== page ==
Final Fantasy VIII has been, for as long as I can remember, one of the most despised games in the franchise.
It’s been criticized for virtually every feature I can think of: its teen-school setting, its stoic and rude main character, its confusing ability system, and its romance-forward plot. Final Fantasy VIII is the black sheep of the franchise and often is criticized not by its own merits, but how it stands against the rest of the Final Fantasy series. It rarely shows up on any favorites lists, and when it does enter the conversation, it’s often at a supreme disadvantage against its brethren. Final Fantasy VIII cannot catch a break.
Yet, despite it all, it’s not only my favorite Final Fantasy game, but my favorite game of all time.
Exploring Final Fantasy VIII
Recently, Resonant Arc’s Mike and Casen held a unique multi-part long-form podcast where they tried something new against their typical monthly JRPG conversation. Instead of focusing on news or breaking down RPG components (i.e. battle systems and aesthetic design), they submitted a monumental five-part conversation over Final Fantasy VIII.
These videos clocked about twelve hours. In it they not only discussed the merits and woes of the game, but carried their conversation at pace with an actual playthrough. They prevented spoilers until they reached them and enjoyed the discussions amongst each other as the events unfolded.
This made the five-part series not only more enjoyable, but more profitable from a standpoint of critique.
I was enthralled.
Resonant Arc presents itself as a channel for storytelling. While many of their videos and podcast episodes delve into the JRPG, at its core Resonant Arc is most interested in what makes a story compelling.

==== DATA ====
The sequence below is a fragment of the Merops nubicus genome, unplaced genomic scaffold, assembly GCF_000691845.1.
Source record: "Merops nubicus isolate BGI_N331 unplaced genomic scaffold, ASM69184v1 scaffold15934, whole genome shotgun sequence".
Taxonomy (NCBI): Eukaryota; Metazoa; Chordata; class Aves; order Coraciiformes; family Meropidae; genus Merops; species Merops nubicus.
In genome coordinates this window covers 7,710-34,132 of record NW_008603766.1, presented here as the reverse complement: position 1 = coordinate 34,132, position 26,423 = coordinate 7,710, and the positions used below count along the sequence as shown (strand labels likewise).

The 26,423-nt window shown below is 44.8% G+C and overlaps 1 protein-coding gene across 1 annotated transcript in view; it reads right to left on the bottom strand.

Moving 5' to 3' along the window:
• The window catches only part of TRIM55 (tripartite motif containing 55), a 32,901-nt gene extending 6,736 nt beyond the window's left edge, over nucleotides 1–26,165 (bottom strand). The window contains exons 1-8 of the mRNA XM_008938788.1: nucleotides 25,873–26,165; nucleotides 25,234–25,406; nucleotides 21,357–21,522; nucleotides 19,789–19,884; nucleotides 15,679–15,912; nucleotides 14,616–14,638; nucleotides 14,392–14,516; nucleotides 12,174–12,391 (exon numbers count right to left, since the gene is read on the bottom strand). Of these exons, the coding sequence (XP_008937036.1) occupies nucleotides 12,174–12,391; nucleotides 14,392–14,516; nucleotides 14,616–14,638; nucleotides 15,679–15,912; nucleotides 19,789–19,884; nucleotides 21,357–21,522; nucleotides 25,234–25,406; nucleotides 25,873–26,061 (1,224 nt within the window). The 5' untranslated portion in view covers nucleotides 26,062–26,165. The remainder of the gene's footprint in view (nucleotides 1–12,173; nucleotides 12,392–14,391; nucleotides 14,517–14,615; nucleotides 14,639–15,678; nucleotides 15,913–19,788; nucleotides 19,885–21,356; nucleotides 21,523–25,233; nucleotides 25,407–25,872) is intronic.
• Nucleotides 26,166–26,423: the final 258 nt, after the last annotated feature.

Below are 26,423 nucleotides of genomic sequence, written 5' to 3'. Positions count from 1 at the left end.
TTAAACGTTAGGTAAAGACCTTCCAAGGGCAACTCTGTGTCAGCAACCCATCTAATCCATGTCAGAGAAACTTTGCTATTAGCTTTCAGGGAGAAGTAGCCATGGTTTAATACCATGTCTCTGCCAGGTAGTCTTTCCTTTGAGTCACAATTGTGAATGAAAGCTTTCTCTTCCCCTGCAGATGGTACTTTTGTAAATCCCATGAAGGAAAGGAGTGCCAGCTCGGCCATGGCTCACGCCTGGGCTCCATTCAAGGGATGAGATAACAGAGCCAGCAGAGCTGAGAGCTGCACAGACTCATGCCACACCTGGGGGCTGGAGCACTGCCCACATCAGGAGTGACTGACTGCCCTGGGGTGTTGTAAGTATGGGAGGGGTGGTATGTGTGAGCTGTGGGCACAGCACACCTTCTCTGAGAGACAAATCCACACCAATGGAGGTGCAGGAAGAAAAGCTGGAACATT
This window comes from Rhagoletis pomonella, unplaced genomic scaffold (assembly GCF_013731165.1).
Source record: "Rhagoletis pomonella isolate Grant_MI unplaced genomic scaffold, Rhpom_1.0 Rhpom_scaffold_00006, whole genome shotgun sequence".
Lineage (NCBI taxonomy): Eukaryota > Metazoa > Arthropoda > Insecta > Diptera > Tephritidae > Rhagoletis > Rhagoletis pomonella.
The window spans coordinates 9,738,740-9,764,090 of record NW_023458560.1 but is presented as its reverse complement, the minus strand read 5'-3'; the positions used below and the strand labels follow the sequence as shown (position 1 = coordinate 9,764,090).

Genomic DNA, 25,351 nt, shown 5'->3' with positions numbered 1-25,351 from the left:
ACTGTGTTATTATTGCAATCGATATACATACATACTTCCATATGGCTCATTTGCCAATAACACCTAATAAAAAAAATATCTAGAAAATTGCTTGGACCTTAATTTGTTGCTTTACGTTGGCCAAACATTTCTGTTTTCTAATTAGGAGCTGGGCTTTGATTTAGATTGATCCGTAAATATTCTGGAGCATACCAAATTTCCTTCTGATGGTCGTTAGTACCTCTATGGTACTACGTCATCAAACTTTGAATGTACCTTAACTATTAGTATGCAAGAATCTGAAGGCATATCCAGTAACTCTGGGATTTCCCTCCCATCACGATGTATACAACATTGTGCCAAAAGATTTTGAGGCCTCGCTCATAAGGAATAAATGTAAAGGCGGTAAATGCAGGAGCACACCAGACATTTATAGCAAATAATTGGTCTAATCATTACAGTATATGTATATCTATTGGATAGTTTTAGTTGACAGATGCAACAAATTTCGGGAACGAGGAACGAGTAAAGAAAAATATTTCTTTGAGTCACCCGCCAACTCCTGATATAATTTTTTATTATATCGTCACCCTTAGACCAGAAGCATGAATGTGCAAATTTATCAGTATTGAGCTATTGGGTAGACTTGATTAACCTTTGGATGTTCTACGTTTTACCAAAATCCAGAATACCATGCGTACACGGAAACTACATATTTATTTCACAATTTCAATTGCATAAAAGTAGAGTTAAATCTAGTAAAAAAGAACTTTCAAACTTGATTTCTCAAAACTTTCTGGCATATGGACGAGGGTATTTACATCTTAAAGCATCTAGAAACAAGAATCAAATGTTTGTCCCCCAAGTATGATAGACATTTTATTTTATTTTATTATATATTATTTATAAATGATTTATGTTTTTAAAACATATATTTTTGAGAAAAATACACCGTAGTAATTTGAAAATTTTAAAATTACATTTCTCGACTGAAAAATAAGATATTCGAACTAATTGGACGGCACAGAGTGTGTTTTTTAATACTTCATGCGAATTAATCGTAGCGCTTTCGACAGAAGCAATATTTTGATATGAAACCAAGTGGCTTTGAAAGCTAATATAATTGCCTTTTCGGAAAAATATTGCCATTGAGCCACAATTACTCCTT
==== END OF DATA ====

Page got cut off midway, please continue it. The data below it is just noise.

They go over your typical popular JRPGs such as Final Fantasy VII, but also give a fair amount of time to niche games and their unique properties. With Final Fantasy VIII, they broke the game down as fully as they could, discussing not only its storytelling and gaming aspects, but dissecting conversation into its localization, direction, and creation.
Final Fantasy VIII, as with all Final Fantasy titles, took a monumental amount of manpower and effort to create, and at face value seems like one of those games of inter-joined impossible parts.
What I appreciated about Mike and Casen’s candid conversation was their admitted hesitance over Final Fantasy VIII and how their appreciation of the game drastically changed over the course of the podcast’s discussion.
Final Fantasy VIII often rubs people the wrong way because of how it seems to almost purposely exist outside the expectations of the Final Fantasy name, even up to the current era. It did not follow the popularity or setting of Final Fantasy VII. However, Final Fantasy VIII established a lot of what would become “normal” in the franchise, such as a fully orchestrated soundtrack, a lyrical theme, and the establishment of the family of spell names we now know to be “Final Fantasy” nature, such as Fira and Firaga.